The BLS tucks telecommunications and data processing, hosting and related services into the same broad categories as publishing and movie-making (yeah, I know, that's dumb), but at least this area is broken out separately; in May, the data processing segment of the US economy lost 4,400 jobs, falling to 253,700 workers.
The telecom industry added 900 jobs, with an aggregate 988,300 people on the payroll, but still significantly lower than the 1.03 million people getting paychecks a year ago at telecom companies in the States. Finally, the computer systems and design and related services segment of the professional and business services sector tracked by the BLS lost 2,500 jobs, to just over 1.45 million people.
You can see the full May jobs report here (pdf). ®
Yes, what about those pesky aliens...?
Dear Anonymous Coward,
What about the aliens...? Yes, what about the aliens? Do you really think getting the aliens out of the United States (or any country) is really going to kick-start the economy?
These persons are not working in IT. Or banking. Or health care. Or social work. There may be plenty of foreign workers in these industries, but these are not illegal immigrants.
Where I come from, illegal immigrants are working primarily in agriculture. They are in the fields starting at 5 in the morning having nothing to look forward to except picking fruits, vegatables and melons in the heat of the day for the next twelve to eighteen hours.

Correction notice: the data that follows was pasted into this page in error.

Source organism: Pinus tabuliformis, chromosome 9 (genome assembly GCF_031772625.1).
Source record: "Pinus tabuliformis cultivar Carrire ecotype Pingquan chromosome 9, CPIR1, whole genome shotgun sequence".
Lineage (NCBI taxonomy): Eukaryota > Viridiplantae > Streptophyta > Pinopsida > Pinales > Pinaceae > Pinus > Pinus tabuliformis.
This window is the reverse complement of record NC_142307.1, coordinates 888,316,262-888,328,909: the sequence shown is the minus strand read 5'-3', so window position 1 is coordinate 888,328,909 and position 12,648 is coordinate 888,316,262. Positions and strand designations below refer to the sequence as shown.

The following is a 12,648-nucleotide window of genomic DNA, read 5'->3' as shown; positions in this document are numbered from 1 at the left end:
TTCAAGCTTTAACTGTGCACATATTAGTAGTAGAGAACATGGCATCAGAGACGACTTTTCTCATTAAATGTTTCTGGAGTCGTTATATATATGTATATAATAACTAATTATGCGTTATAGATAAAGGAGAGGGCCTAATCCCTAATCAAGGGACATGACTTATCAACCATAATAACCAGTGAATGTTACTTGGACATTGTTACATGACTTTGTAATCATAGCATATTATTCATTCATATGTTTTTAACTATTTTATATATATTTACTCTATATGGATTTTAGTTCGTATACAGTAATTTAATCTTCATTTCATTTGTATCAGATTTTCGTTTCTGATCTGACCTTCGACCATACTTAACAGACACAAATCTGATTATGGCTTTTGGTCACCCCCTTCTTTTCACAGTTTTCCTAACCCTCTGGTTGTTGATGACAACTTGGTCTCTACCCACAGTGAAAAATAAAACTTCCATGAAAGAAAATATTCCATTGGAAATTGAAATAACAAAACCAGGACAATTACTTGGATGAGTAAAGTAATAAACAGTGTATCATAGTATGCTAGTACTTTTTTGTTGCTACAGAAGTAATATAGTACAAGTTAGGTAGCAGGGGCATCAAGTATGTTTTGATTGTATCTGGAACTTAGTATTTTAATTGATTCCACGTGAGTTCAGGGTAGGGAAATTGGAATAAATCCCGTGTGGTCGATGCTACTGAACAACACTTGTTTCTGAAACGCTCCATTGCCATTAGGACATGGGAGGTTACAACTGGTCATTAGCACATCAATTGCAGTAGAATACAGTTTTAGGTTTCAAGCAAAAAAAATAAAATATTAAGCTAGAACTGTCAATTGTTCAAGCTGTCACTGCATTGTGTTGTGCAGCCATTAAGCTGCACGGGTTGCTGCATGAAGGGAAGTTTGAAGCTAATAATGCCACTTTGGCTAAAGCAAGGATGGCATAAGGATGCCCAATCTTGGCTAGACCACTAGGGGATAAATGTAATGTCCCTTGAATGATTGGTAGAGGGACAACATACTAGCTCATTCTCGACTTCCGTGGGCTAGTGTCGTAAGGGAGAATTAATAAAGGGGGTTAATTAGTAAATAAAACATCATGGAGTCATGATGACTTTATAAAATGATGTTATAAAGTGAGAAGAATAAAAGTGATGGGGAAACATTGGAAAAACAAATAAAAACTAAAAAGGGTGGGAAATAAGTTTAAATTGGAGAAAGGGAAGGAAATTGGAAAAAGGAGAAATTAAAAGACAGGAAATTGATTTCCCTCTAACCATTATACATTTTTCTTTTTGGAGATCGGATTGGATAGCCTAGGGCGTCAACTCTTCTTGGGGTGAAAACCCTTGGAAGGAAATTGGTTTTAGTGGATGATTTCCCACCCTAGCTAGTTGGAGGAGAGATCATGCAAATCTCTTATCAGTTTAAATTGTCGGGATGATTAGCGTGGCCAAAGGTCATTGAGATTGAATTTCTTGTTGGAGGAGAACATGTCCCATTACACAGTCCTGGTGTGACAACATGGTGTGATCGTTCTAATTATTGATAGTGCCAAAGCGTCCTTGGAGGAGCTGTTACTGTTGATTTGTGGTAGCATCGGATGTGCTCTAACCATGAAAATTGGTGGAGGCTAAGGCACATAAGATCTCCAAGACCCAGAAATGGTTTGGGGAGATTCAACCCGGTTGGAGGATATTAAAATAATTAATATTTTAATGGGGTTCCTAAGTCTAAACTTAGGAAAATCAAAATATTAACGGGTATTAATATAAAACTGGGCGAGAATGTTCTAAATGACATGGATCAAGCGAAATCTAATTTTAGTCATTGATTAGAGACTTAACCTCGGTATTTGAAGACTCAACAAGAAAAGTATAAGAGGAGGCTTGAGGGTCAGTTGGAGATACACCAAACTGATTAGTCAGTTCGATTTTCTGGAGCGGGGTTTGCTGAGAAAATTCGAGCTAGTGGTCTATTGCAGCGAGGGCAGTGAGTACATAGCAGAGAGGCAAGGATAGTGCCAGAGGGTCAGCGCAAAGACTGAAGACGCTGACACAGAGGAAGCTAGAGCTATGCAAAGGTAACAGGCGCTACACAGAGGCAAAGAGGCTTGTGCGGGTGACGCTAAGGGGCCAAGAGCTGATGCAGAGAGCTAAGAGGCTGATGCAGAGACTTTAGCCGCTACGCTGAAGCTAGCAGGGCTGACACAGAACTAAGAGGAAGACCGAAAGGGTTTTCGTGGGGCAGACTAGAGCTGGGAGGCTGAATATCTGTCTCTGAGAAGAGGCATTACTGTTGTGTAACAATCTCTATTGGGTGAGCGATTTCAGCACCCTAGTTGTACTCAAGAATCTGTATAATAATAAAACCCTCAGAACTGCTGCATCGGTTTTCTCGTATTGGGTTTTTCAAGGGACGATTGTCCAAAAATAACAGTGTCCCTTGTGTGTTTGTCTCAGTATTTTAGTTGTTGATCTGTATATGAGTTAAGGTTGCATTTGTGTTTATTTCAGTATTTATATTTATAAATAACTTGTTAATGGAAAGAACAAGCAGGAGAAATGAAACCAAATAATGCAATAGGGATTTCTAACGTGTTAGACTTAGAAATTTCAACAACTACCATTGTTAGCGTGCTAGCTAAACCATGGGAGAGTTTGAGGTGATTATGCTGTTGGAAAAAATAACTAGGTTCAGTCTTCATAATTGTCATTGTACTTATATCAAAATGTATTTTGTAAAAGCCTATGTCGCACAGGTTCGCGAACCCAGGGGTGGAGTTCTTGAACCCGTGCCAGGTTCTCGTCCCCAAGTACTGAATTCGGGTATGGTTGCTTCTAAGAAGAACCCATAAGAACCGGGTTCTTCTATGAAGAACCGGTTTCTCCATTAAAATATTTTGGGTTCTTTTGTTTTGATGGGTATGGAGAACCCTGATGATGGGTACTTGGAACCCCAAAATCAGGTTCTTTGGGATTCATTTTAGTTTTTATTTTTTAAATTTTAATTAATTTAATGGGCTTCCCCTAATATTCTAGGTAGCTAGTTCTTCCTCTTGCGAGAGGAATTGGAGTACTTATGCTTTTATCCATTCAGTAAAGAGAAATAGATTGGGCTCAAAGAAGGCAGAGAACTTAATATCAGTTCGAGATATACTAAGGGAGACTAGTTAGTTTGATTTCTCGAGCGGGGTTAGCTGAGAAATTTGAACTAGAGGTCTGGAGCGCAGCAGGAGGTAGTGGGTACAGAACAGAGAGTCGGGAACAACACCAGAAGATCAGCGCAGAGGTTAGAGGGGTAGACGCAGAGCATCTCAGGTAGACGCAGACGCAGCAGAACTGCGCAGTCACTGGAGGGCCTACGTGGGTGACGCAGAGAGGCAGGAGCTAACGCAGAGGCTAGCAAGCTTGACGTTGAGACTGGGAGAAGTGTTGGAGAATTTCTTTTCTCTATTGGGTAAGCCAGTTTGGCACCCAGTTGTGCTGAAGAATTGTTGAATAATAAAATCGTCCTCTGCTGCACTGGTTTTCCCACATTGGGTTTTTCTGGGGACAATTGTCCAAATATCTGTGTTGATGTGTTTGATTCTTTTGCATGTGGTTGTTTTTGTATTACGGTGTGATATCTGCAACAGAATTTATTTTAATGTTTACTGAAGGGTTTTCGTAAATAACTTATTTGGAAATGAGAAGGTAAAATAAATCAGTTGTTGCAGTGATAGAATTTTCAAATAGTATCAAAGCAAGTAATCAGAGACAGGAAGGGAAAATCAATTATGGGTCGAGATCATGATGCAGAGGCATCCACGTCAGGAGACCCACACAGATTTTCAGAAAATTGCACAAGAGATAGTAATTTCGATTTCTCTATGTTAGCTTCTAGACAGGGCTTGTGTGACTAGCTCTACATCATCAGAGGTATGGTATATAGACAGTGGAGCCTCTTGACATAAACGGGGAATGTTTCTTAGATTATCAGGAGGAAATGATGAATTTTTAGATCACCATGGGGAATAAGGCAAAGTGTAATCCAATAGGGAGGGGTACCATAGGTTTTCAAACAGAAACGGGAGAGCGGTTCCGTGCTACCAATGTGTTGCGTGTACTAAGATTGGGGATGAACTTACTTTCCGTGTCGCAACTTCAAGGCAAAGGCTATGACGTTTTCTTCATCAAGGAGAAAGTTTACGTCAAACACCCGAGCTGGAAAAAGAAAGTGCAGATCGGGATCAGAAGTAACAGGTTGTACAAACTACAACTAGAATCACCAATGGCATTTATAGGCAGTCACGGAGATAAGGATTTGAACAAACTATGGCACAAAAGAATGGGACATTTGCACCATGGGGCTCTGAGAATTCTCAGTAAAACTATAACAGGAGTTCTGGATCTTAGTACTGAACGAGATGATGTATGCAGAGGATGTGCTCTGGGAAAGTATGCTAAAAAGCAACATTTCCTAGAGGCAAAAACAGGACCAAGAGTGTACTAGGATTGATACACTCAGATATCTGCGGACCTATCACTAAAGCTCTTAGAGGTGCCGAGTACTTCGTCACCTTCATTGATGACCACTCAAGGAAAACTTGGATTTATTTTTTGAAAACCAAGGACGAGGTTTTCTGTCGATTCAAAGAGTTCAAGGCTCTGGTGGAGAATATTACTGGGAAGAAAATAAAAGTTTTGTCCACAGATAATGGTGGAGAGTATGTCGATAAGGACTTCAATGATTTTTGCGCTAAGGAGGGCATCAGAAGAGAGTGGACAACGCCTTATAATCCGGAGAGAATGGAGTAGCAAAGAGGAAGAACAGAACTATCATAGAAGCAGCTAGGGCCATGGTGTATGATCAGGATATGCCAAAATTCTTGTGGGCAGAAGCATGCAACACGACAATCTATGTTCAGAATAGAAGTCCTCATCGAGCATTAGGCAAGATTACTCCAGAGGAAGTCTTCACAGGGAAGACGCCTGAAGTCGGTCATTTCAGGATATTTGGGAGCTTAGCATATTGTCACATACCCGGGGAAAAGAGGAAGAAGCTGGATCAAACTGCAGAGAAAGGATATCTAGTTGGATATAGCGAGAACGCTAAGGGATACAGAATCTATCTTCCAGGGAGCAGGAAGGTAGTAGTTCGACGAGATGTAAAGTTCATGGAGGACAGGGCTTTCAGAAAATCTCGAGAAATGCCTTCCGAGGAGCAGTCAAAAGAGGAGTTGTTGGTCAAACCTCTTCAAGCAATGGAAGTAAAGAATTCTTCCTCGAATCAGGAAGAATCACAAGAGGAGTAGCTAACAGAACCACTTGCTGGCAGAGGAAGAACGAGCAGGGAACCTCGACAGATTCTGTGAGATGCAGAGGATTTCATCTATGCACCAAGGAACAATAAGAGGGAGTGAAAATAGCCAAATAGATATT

Twelve to eighteen long hours. In the heat of the sun. In the pouring rain. In sleet, snow, wind, hail, and all other flavours of "weather". With few or no breaks. Working with all of the speed, strength, stamina, and accuracy they can muster. And always worried about immigration agents raiding the farms and sending them home where there is (apparently) no work to feed an (equally apparently) starving family.
Could you do that? Could you work those hours in those conditions while fearing deportation and prison? Day after day? Not knowing the local language? Not knowing your rights? Working no matter how you were treated by your employer who cares even less about you than the law of the land?
Would you fill one of those jobs if they became available because all of the "non-citizens" were sent packing? Sir, I have come to understand that the jobs taken by illegal immigrants are often the ones the local "citizens" refuse to fill.
I bid you Good Day, Sir.
DISCLAIMER: Prior to my move across the pond, I worked in Phoenix - about 100 miles north of the greatest migration free-for-all in the West. And I speak as one of those "aliens" (albeit a "legal alien" through marriage and appropriate visas - but not a "citizen" who you state should get all the jobs). And I appreciate you probably were not targetting me personally, but it can be so difficult to be sure given the tone & content of your posting.